Simulating the Short-Circuit Power Dissipation of a CMOS Inverter
Current briefly flows through both transistors during logic-level transitions. This article explores the resulting power dissipation and provides some helpful LTspice tips for measuring current and power.
In the first article of this series, we examined dynamic and static power dissipation in a CMOS inverter. In a subsequent article, we used LTspice simulations to gain additional insight into power consumption caused by capacitive charging and discharging. As part of that discussion, we created the LTspice inverter circuit shown in Figure 1.
Figure 1. An LTspice schematic of a CMOS inverter with load resistance and capacitance.
We’ll continue using the above schematic in this article, which investigates “short-circuit” or “shoot-through” current. These two terms refer to the current that flows through both the NMOS and the PMOS transistors in Figure 1 during the output transition periods.
The short-circuit current flow is possible because as the input voltage—the gate voltage controlling the two transistors—changes, the inverter passes through an electrical region in which both the NMOS channel and the PMOS channel are conductive.
Measuring Short-Circuit Current
We want to measure only the current that flows from V_{DD} to ground as a result of shoot-through. This means that we must exclude the current that charges and discharges the load capacitor, C1, during the transitions.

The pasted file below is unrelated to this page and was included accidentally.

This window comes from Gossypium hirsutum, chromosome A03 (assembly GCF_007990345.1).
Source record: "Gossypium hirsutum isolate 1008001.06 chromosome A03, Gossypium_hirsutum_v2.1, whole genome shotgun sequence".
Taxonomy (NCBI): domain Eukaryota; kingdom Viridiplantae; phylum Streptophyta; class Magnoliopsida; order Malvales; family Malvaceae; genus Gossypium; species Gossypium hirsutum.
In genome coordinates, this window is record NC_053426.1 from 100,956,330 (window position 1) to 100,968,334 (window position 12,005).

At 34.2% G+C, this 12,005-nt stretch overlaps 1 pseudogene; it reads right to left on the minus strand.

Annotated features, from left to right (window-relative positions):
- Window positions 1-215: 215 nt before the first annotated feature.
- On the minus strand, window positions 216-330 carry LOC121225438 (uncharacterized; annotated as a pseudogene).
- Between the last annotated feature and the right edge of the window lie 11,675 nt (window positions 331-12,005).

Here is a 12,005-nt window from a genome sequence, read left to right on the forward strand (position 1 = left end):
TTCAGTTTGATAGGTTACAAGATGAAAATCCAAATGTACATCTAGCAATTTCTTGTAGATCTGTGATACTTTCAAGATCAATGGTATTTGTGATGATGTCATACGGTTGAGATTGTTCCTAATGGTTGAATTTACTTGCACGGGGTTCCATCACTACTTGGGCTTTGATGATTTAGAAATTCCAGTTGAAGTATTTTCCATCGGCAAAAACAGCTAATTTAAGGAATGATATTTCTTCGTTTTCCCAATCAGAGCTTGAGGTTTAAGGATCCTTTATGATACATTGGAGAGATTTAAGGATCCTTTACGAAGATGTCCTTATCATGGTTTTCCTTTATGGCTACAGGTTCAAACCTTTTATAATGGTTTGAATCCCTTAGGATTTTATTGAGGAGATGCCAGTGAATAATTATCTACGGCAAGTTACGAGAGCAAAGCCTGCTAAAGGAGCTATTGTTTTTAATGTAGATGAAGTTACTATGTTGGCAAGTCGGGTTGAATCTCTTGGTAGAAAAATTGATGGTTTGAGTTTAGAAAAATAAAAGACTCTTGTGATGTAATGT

Short-Circuit Current During a Rising Output Transition
In Figure 2, we’ve magnified the center portion of the inverter circuit. The probe location for the low-to-high output transition is shown by the green dot at the drain of the NMOS transistor (M1).
Figure 2. The green dot indicates where we measure shoot-through current as the output changes from logic-low to logic-high.
During a low–to-high output transition, charging current flows:
- From V_{DD}.
- Through the PMOS transistor (M2).
- To the load capacitor (C1).
Meanwhile, short-circuit current flows:
- From V_{DD}.
- Through the PMOS transistor.
- Through the NMOS transistor.
- To ground.
By probing the wire segment marked by the green dot in Figure 2, we measure the current flowing through the two transistors after the charging current has veered off toward the capacitor. The simulation results are shown in Figure 3.
Figure 3. Inverter shoot-through current during a rising output transition.
The measured current peaks when the input is at 0.9 V. At this voltage, both the NMOS and PMOS transistors are weakly on. This allows current to flow directly from V_{DD} to ground.
Short-Circuit Current During a Falling Output Transition
For the high-to-low output transition, the situation is reversed. Discharging current flows:
- From the load capacitor.
- Through the NMOS transistor (M1)
- To ground.